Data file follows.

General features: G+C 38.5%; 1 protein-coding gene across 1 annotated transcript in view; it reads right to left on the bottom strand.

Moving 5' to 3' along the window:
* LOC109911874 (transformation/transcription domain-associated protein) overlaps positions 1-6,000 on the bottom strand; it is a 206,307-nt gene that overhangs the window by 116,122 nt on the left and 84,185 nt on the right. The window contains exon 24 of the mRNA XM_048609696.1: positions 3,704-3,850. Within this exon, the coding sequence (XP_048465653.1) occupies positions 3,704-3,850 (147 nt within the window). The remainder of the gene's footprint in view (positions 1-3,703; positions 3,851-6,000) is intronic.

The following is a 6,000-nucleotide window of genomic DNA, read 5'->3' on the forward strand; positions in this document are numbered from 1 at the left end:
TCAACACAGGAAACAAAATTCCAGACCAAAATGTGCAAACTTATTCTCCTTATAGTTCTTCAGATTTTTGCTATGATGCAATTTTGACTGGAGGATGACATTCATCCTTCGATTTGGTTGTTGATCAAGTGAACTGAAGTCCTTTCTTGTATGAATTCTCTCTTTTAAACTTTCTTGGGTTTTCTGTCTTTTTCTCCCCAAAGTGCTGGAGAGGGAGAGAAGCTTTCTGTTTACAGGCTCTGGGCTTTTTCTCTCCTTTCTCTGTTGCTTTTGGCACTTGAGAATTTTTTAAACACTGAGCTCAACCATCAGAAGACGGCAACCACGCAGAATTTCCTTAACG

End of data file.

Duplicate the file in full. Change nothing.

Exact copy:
General features: G+C 38.5%; 1 protein-coding gene across 1 annotated transcript in view; it reads right to left on the bottom strand.

Moving 5' to 3' along the window:
* LOC109911874 (transformation/transcription domain-associated protein) overlaps positions 1-6,000 on the bottom strand; it is a 206,307-nt gene that overhangs the window by 116,122 nt on the left and 84,185 nt on the right. The window contains exon 24 of the mRNA XM_048609696.1: positions 3,704-3,850. Within this exon, the coding sequence (XP_048465653.1) occupies positions 3,704-3,850 (147 nt within the window). The remainder of the gene's footprint in view (positions 1-3,703; positions 3,851-6,000) is intronic.

The following is a 6,000-nucleotide window of genomic DNA, read 5'->3' on the forward strand; positions in this document are numbered from 1 at the left end:
TCAACACAGGAAACAAAATTCCAGACCAAAATGTGCAAACTTATTCTCCTTATAGTTCTTCAGATTTTTGCTATGATGCAATTTTGACTGGAGGATGACATTCATCCTTCGATTTGGTTGTTGATCAAGTGAACTGAAGTCCTTTCTTGTATGAATTCTCTCTTTTAAACTTTCTTGGGTTTTCTGTCTTTTTCTCCCCAAAGTGCTGGAGAGGGAGAGAAGCTTTCTGTTTACAGGCTCTGGGCTTTTTCTCTCCTTTCTCTGTTGCTTTTGGCACTTGAGAATTTTTTAAACACTGAGCTCAACCATCAGAAGACGGCAACCACGCAGAATTTCCTTAACG